Of the 32 national and international civil society organizations that were invited to this event organized by the IWG, none of them represented the indigenous and traditional peoples of Brazil. These organizations, through open letters, have contested the version of the government that the public hearings on the regulation of Prior Consultation have been participative, claiming that the meetings held so far have not included Brazil’s indigenous and tribal peoples[3].


We emphasize that the public consultation process for the regulation of Convention 169 is also subject to the ongoing requirements of the international treaty. In other words, the meetings between the government, which is responsible for the initiative to regulate Convention 169, and civil society, including the peoples directly protected by the treaty, must be participative and undertaken in good faith, with the objective of “achieving agreement or consent for the proposed measures”[4]. More important still, any measure taken to implement the provisions of Convention 169 “shall not be contrary to the freely-expressed wishes of the peoples concerned”[5].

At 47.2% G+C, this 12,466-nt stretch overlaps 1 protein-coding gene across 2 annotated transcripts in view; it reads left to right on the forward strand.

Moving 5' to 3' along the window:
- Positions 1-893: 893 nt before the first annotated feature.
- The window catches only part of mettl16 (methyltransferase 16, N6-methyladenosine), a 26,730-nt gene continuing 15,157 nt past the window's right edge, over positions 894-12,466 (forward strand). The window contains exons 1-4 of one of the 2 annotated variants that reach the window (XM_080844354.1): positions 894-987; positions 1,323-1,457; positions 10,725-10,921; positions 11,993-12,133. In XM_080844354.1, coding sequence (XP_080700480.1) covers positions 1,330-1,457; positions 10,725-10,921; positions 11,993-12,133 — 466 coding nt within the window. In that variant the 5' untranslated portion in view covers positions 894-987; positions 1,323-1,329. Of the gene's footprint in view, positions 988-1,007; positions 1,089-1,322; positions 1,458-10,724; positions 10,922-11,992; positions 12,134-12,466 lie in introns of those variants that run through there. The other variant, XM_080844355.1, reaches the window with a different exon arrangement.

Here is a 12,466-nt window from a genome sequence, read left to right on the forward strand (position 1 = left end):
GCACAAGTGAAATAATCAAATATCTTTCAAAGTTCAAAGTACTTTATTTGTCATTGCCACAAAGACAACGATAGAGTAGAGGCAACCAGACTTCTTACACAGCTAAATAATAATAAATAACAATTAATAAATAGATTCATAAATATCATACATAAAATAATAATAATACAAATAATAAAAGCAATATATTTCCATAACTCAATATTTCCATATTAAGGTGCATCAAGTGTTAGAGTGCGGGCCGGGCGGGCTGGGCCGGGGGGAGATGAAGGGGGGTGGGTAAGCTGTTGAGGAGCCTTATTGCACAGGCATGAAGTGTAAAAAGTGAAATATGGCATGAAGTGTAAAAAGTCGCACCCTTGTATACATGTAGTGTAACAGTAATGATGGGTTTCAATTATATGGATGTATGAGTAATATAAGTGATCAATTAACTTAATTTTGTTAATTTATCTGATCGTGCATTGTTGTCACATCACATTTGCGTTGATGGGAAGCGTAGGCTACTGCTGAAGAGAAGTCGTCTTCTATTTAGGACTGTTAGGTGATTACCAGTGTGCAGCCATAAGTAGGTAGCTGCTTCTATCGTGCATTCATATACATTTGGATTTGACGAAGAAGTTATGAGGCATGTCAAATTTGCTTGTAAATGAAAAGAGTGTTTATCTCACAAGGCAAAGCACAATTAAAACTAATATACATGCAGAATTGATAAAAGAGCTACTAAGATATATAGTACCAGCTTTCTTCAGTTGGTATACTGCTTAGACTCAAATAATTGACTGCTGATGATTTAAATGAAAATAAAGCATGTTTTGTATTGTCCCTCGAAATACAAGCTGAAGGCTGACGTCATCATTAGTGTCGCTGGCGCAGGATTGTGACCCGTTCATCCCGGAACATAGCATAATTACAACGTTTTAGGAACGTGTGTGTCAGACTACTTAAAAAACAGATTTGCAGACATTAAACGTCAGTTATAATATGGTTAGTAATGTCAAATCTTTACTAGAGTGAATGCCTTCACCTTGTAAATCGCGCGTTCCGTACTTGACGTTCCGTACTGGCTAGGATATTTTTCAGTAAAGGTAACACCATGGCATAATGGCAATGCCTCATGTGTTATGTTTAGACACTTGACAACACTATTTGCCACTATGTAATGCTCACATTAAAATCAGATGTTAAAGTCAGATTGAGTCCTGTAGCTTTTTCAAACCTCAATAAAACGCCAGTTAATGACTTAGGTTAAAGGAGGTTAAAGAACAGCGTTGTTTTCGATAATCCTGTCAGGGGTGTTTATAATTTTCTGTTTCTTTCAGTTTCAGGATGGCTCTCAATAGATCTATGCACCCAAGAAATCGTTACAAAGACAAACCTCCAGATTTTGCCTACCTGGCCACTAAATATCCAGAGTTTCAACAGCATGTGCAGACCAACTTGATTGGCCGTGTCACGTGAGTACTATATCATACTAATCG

The second troubling aspect of the regulation process is the risk of a setback that such a measure could have on the internationally recognized rights of indigenous and traditional peoples. The Office of the Secretary-General of the Presidency has publicly stated, in presentations given over the past few months[6], that the regulation of Convention 169 will interpret the right to Prior Consultation without the possibility for indigenous and traditional peoples to “veto” projects, even when these projects “affect them directly”.

The intention of the government to regulate Convention 169 without recognizing the right of indigenous and traditional peoples to have the final say on the desirability of adopting measures that result in a restriction of the enjoyment of their rights, their lands, their beliefs, their cultural habits, i.e. their material and immaterial riches, is absolutely incompatible with: